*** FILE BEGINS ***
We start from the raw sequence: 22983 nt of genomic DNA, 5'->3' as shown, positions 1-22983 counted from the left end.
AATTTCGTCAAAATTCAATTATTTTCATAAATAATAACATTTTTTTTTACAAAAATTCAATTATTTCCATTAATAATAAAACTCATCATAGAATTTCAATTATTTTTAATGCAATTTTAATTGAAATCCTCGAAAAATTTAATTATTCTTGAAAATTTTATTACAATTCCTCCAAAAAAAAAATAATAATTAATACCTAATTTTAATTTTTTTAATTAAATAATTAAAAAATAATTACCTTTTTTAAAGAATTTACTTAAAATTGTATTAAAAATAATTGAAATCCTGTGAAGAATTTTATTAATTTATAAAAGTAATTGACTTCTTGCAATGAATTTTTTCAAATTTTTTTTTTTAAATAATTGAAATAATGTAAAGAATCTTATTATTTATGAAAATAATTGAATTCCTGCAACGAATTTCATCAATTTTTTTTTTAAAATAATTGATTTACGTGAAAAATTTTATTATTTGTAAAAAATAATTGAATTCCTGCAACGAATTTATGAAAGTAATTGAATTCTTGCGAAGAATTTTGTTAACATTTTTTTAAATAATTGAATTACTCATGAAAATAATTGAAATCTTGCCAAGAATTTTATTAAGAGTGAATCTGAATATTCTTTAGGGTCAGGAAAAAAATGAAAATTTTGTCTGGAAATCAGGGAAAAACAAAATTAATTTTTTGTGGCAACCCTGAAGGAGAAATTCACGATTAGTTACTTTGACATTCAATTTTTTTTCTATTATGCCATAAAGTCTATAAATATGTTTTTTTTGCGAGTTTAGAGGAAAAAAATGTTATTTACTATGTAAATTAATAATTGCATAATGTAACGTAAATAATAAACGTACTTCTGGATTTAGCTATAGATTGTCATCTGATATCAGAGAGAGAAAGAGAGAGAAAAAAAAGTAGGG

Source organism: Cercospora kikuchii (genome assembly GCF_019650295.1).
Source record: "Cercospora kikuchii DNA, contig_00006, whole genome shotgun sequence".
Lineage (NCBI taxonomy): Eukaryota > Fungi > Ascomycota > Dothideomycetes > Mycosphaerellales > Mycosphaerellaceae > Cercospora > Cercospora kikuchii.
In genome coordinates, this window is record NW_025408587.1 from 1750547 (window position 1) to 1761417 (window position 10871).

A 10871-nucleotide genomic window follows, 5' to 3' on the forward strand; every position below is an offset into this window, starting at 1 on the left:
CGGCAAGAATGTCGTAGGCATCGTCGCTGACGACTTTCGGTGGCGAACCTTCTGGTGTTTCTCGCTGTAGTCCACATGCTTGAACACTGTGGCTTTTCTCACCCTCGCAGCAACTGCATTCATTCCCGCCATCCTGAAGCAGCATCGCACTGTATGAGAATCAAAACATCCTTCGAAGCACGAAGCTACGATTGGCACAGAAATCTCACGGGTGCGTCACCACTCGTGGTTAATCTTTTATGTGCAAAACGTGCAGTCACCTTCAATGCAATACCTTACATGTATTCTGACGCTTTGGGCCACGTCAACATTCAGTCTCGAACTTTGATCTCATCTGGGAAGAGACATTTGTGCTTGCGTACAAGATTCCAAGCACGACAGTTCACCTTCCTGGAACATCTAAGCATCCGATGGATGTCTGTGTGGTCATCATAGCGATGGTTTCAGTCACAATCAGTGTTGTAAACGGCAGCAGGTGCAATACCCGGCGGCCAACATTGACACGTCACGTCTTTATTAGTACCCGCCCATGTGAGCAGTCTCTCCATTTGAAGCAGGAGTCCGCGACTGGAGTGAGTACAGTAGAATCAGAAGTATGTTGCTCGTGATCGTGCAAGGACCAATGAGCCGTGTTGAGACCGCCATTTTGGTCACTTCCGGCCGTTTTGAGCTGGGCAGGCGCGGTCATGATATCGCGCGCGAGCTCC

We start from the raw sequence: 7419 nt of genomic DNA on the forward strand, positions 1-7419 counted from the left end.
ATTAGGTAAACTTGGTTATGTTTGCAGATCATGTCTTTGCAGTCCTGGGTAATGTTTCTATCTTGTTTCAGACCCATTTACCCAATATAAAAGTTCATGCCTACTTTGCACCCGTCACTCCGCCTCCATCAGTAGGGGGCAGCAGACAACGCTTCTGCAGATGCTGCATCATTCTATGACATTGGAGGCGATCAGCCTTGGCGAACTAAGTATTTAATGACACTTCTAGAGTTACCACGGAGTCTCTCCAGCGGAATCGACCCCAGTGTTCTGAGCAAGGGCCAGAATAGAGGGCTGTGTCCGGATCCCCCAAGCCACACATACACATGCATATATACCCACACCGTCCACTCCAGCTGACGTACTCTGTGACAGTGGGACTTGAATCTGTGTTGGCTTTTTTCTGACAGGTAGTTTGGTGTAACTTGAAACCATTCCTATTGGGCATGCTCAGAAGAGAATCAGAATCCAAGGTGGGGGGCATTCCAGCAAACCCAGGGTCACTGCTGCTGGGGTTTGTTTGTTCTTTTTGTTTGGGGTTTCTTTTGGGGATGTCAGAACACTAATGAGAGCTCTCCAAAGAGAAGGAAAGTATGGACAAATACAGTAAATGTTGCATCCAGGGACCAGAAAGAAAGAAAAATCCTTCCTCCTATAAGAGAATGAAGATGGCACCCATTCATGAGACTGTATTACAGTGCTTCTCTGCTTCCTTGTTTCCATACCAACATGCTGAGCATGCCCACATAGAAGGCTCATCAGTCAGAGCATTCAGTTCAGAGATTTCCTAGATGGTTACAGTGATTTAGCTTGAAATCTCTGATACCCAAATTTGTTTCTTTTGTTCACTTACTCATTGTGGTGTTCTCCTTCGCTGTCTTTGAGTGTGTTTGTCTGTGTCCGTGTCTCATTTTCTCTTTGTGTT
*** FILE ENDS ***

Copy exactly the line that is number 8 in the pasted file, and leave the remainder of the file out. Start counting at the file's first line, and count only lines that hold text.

CGGCAAGAATGTCGTAGGCATCGTCGCTGACGACTTTCGGTGGCGAACCTTCTGGTGTTTCTCGCTGTAGTCCACATGCTTGAACACTGTGGCTTTTCTCACCCTCGCAGCAACTGCATTCATTCCCGCCATCCTGAAGCAGCATCGCACTGTATGAGAATCAAAACATCCTTCGAAGCACGAAGCTACGATTGGCACAGAAATCTCACGGGTGCGTCACCACTCGTGGTTAATCTTTTATGTGCAAAACGTGCAGTCACCTTCAATGCAATACCTTACATGTATTCTGACGCTTTGGGCCACGTCAACATTCAGTCTCGAACTTTGATCTCATCTGGGAAGAGACATTTGTGCTTGCGTACAAGATTCCAAGCACGACAGTTCACCTTCCTGGAACATCTAAGCATCCGATGGATGTCTGTGTGGTCATCATAGCGATGGTTTCAGTCACAATCAGTGTTGTAAACGGCAGCAGGTGCAATACCCGGCGGCCAACATTGACACGTCACGTCTTTATTAGTACCCGCCCATGTGAGCAGTCTCTCCATTTGAAGCAGGAGTCCGCGACTGGAGTGAGTACAGTAGAATCAGAAGTATGTTGCTCGTGATCGTGCAAGGACCAATGAGCCGTGTTGAGACCGCCATTTTGGTCACTTCCGGCCGTTTTGAGCTGGGCAGGCGCGGTCATGATATCGCGCGCGAGCTCC